“It’s made of 16 members — eight from the Western Conference and eight from the North Carolina Conference,” Lewis said of the TCAT team. “But after a week gathering together, we felt that the future was better grasped in a sense of unity among us. So we are working together to hopefully stand up a North Carolina Provisional Conference of the Global Methodist Church come Jan. 1, 2023… And we’re very thrilled about that.”
When asked if there is a simple process for disaffiliating churches to keep their properties and pensions, Lewis said, “I don’t think anybody would want me to comment that it is simple, because the process is not anywhere close to being simple. But bottomline, the answer is yes: if the churches go through the process as outlined by their conference leadership,” they will be able to keep the buildings and pensions.
He said the pensions are really not a big part of the equation, since the system already accommodated for disaffiliation. But they are working on different insurance-related questions that are a bit more complicated.
Because a majority of overseas churches in Africa and Asia sided with the Wesleyan Covenant’s more conservative views on sexuality, they are hoping these churches will also join the new GMC denomination. This vision is what led them to choose the name Global Methodists.
But Leek offers a word of caution to those wanting to jump ship and join the GMC.
“Although they’ve formed a denomination, they’ve not yet had a meeting; so all their stuff is transitional,” Leek told CJ. “So really, there’s not way for anyone to join the GMC right now. They have to actually meet and get all that formal stuff in place. So yes, people may have indicated that they want to [join the GMC], but that process is yet to be determined for how they do that.”
The N.C. Conference set up a webpage with detailed information on how churches can go through the process of disaffiliating, but they are not shy about stating that they would prefer these churches to remain United Methodists.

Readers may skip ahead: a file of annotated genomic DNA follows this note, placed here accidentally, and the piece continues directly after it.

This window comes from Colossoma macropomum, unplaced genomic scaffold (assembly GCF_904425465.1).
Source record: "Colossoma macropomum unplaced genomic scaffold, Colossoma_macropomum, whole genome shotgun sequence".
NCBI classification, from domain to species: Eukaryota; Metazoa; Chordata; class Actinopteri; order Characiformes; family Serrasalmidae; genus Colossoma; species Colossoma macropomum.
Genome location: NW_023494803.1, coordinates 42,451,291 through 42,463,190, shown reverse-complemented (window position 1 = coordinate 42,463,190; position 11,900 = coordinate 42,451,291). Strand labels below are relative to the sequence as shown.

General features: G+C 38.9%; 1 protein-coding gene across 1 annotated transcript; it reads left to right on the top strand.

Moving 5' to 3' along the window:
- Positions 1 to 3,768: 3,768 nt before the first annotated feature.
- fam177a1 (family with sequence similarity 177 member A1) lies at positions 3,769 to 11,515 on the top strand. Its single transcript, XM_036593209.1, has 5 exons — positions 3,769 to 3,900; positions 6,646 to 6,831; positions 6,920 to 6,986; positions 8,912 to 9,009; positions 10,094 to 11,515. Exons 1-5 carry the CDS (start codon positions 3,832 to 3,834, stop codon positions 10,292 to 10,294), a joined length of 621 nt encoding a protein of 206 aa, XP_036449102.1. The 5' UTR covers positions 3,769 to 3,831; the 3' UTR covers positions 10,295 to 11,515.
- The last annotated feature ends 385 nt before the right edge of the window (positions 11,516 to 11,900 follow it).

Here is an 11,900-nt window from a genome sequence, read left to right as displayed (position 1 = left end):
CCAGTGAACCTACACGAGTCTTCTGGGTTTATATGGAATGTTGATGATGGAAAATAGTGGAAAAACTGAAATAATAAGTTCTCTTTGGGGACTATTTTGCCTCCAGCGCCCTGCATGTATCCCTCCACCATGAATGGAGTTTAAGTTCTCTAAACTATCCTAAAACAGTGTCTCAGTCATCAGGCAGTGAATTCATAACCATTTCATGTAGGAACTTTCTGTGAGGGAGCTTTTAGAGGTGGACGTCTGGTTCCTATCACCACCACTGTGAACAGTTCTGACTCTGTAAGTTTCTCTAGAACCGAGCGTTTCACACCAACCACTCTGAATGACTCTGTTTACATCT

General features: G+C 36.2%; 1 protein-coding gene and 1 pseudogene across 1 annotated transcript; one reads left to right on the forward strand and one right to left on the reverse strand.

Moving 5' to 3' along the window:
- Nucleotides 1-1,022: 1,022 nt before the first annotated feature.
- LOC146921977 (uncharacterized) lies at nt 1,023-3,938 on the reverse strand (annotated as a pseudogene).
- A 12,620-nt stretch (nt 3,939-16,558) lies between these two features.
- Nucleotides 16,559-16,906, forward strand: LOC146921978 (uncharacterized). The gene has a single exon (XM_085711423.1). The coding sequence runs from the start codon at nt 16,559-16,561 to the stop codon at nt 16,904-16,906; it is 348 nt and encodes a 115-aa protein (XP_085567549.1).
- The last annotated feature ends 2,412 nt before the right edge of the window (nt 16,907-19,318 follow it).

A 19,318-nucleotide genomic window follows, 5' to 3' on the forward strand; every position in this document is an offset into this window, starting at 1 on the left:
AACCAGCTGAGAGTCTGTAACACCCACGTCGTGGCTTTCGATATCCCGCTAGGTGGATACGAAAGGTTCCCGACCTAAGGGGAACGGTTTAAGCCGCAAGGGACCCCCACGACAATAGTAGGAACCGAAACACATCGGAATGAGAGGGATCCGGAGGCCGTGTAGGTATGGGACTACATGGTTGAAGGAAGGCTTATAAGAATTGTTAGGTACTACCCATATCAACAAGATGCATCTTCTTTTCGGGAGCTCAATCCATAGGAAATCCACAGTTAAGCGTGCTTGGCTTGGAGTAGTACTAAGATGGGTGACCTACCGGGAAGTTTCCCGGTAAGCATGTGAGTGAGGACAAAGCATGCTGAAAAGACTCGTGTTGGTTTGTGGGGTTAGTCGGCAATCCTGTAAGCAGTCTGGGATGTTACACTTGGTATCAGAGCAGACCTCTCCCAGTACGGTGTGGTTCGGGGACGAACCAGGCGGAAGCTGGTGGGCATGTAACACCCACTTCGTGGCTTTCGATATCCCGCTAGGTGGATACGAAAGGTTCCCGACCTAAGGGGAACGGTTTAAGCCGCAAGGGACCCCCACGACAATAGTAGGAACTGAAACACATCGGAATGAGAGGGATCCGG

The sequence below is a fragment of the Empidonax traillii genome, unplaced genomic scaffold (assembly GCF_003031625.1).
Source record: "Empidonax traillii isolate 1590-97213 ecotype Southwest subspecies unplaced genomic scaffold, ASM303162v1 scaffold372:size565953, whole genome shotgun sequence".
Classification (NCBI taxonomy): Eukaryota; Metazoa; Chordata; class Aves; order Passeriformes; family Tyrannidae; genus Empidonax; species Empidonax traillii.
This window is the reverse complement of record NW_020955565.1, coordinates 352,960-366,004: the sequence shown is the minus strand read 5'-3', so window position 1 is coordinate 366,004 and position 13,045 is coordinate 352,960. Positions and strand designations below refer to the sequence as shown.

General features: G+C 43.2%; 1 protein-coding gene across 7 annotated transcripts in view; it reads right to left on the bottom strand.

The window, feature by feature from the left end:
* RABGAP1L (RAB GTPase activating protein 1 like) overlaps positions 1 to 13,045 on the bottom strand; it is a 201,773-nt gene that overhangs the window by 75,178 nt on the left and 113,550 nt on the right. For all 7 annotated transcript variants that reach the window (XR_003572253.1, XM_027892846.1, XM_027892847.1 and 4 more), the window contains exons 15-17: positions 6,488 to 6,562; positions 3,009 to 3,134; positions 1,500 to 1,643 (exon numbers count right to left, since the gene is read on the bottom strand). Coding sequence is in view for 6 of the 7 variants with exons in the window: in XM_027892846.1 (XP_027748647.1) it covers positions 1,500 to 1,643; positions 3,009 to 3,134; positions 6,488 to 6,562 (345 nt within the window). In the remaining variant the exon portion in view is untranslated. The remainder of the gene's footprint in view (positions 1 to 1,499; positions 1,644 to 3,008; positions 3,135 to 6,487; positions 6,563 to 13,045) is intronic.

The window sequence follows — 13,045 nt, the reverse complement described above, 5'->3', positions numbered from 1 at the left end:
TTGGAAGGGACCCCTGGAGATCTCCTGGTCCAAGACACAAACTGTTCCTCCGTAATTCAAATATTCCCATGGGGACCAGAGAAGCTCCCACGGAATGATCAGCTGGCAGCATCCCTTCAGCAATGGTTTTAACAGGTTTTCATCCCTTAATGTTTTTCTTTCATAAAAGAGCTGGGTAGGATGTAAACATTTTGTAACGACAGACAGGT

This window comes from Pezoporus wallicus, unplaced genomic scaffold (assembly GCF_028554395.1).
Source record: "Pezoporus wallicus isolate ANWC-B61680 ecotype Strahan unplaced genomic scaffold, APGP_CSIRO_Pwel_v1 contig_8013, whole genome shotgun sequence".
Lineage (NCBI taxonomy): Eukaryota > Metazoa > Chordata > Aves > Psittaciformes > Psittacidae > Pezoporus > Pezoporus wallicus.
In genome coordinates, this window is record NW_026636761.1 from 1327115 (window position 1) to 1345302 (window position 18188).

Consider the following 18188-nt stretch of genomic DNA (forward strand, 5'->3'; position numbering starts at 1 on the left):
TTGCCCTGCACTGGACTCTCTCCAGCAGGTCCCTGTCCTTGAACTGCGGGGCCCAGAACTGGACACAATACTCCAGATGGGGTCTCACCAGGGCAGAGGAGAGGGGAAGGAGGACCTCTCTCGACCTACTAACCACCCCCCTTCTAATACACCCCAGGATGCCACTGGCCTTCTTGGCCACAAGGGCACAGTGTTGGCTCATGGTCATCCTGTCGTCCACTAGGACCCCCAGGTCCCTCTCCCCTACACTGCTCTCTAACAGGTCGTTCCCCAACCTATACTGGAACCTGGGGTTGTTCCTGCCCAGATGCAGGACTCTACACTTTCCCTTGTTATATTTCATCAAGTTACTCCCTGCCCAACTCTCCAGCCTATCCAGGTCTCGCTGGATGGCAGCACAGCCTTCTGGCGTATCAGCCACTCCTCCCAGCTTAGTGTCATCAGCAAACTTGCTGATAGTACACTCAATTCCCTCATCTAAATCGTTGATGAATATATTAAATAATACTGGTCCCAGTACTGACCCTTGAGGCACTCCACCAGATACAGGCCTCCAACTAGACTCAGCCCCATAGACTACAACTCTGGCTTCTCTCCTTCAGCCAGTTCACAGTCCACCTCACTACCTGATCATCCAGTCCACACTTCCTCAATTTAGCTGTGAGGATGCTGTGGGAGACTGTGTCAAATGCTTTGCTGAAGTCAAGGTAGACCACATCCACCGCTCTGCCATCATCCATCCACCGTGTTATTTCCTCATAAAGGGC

Leek said overall that the bishop, the conference staff, and a majority of the conference as a whole “want these churches to be United Methodist” and not to disaffiliate. He said it’s not about any financial impact it may have to the conference but because of the deep grief and harm caused by these separations.
“We’re looking toward the future, but we have this sadness and frustration because we want these people to be part of our community and to go forward together and to be actually united,” Leek said.
Aimee Yeager, communications director for the state’s other UMC conference, the Western N.C. Conference, said they are doing the same process as laid out in paragraph 2553, but unlike the N.C. Conference, they are not having an additional special session of their annual conference.
“We will not be voting on any additional disaffiliations until our annual conference in June of 2023,” Yeager told CJ.
Without any 2022 deadlines, it’s more difficult to gauge how many western churches may decide to disaffiliate before December of 2023.
“Between 2020 and 2022, there have been 41 churches that have disaffiliated in that time,” Yeager said, adding that they “don’t have an estimate on how many will disaffiliate in the future” as the process wraps up at the end of next year.
Lewis said the leaders in the eastern conference “have been more gracious than what our brothers and sisters in the western conference are dealing with.” While he did not specify what has been less gracious in the western part of the state, Yeager said she believes Lewis was likely referencing the conference’s decision not to have a special called session for 2022.
If a similar portion of western N.C. UMC churches choose to disaffiliate as did eastern N.C. churches, then about 320 churches of the 959 western churches may leave. In a single statewide GMC conference, these 320 combined with the 260 of the eastern churches would create a 580-church conference, a similar number of churches to those that would remain in either of the state’s UMC conferences.
Yeager said only three churches have voted to disaffiliate so far this year, though, so it’s also possible that a much smaller proportion of western N.C. churches will choose to go through the process.
Both UMC and GMC spokespeople told CJ that this process of separation has been painful for all involved.
“We all grieve, and are sad, to be involved in the process that you and I are discussing today,” Lewis said. “There are very hard feelings that we all have, and whatever the vote, there are people that are going to be pleased and displeased.”